North African migrants stand on the deck of the Coast Guard rescue vessel as they arrive in the harbor of the Italian island of Lampedusa on July 8, 2013.

© 2013 Reuters

It's crossing season again in the Mediterranean. With crossing season comes death at sea, as we were reminded yesterday with the gut-wrenching news that 31 people had drowned trying to reach the Italian island of Lampedusa from nearby Libya. Every summer people clamber onto rickety and overcrowded boats to make the crossing from North Africa, fleeing persecution or in search of a better life.

Yes, Italy and Malta are cooperating better now than before on rescues at sea. But there's a lot more that the EU could do to save lives, including improving coordination and making sure that a new EU border surveillance program includes a clear duty to rescue the people involved.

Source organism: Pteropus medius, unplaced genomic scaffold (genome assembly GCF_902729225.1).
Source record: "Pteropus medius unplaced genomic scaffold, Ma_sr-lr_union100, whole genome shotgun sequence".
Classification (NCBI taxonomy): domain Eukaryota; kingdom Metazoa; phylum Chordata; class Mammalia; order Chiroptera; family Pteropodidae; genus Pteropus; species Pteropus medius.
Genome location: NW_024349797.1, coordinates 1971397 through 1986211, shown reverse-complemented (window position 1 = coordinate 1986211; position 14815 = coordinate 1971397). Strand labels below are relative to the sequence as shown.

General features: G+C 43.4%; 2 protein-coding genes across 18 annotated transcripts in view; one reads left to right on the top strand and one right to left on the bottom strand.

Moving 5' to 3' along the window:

The issue remains pressing as arrivals by sea are up this year compared with 2012 – 8,500 people have reached Italy and Malta since January, compared with 4,500 in the same period last year. The death toll so far seems to be lower – under 100, compared with 500 for the whole of 2012. But every death is a tragedy for a family, and every one of these tragedies should stir Europe's conscience, as Pope Francis made clear during a mass on Lampedusa to honor the dead.